Oversight Board Announces New Cases on Israel-Hamas Conflict for Expedited Review
Today, the Oversight Board has announced that it will be addressing two cases about the Israel-Hamas conflict. This review will be conducted on an expedited basis. The decisions will be published as soon as possible, but within 30 days.
The Oversight Board’s Bylaws provide for expedited review in “exceptional circumstances, including when content could result in urgent real-world consequences.” The Board believes that the situation in Israel and Gaza reaches this threshold. This will be the first time the Board has used the expedited review process.
Recent events in the Middle East have raised questions around how social media companies should moderate content in conflict situations. In the weeks after the conflict began, the Board saw an almost three-fold increase in the daily average of appeals marked by users as related to the Middle East and North Africa region.
After considering a range of appeals, the Board has selected two cases that address important questions relating to the conflict and represent wider issues affecting Facebook and Instagram users.
Al-Shifa HospitalAl-Shifa Hospital
User appeal to restore content to Instagram
The first piece of content includes a video showing what appears to be the aftermath of a strike on a yard outside Al-Shifa Hospital in Gaza City. The content, which was posted on Instagram in early November, shows people, including children, injured or dead, lying on the ground and/or crying. A caption in Arabic and English below the video states that the hospital has been targeted by the “usurping occupation,” a reference to the Israeli army, and tags human rights and news organizations. Meta initially removed the post for violating its rules on violent and graphic content. However, as a result of the Board selecting this case, Meta reversed its original decision and restored the content with a “mark as disturbing” warning screen.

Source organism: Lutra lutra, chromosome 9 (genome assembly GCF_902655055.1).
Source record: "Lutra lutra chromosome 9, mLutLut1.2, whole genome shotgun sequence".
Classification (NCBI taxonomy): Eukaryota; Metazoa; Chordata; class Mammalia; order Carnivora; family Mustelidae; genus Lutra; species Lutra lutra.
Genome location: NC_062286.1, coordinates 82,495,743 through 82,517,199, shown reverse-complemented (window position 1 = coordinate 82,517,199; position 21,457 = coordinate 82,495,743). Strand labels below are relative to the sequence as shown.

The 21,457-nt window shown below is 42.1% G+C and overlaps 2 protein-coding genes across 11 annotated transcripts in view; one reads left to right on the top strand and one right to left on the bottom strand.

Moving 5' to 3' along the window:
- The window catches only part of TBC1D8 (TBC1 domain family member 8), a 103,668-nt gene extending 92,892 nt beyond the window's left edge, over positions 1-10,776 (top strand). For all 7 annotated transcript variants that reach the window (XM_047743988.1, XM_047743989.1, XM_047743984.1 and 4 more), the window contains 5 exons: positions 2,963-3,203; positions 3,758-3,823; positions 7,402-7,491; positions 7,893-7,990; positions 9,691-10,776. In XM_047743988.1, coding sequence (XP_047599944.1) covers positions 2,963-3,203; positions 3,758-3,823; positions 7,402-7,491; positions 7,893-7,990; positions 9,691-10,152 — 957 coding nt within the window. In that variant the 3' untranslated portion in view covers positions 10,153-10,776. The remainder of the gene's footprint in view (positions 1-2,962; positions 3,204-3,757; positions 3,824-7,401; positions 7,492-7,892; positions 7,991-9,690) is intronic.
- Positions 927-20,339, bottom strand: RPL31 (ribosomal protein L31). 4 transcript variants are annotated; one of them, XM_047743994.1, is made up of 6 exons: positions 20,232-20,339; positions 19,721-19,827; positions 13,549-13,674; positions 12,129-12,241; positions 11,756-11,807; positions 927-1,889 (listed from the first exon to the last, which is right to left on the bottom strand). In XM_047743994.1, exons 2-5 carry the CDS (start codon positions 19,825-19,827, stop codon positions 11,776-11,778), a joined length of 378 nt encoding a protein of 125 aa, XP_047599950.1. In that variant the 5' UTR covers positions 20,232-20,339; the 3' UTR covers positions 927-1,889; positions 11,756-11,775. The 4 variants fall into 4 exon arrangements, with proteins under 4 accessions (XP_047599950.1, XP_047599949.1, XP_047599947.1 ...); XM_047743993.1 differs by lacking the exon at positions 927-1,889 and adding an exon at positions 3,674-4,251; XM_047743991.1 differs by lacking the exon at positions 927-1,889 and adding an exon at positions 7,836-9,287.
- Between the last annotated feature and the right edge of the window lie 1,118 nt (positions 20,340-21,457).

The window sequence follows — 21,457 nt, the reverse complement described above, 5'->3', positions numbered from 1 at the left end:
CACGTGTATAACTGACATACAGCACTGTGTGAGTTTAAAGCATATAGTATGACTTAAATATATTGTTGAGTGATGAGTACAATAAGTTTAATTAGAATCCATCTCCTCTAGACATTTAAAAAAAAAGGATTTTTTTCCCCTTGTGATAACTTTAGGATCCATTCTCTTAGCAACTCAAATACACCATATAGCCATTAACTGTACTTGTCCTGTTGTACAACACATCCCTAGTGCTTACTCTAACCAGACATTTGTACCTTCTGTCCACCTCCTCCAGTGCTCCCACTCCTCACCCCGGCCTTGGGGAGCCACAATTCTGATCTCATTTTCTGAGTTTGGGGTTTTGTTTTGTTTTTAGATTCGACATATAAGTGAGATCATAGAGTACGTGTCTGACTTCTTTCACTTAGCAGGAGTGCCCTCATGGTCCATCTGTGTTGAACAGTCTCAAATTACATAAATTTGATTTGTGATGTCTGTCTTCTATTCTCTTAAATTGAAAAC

Hostages Kidnapped From IsraelHostages Kidnapped From Israel
User appeal to restore content to Facebook
The second case shows a woman begging her kidnappers not to kill her as she is taken hostage and driven away on a motorbike. The woman is seen sitting on the back of the motorbike, reaching out and pleading for her life. The video then shows a man, who appears to be another hostage, being marched away by captors. In a caption, the user who posted the content describes the kidnappers as Hamas militants and urges people to watch the video to gain a “deeper understanding” of the horror that Israel woke up to on October 7, 2023. The user posted the content around a week after the October 7 attacks. Under its Dangerous Organizations and Individuals policy, Meta has designated Hamas as a Tier 1 dangerous organization and designated the October 7 attacks as a terrorist attack.
Meta removed the post, which it said engaged two policies. First, its rules on violence and incitement, which were temporarily revised to include content that clearly identifies hostages, even if this is done to condemn or raise awareness of their situation. Second, Meta’s Dangerous Organizations and Individuals policy categorically prohibits third-party imagery depicting the moment of designated terror attacks on visible victims. However, in the weeks following the October attacks, Meta revised its policy guidance in response to trends in how hostage kidnapping videos were being shared and reported on. This resulted in Meta reversing its original decision in this case, restoring the content with a warning screen.
What Happens Next?What Happens Next?
A panel of Board Members will now deliberate these cases and issue decisions on whether the content should be allowed on Facebook or Instagram. These will be binding on Meta.
Due to time constraints, the Board is not able to consider public comments for expedited cases. The decisions on these cases will be published on the Board’s website within 30 days of this announcement.
Note: The Oversight Board is an independent organization that examines Meta’s decisions to remove or leave up content on Facebook and Instagram in a select number of emblematic cases. The Board reviews and, where necessary, reverses the company’s decisions.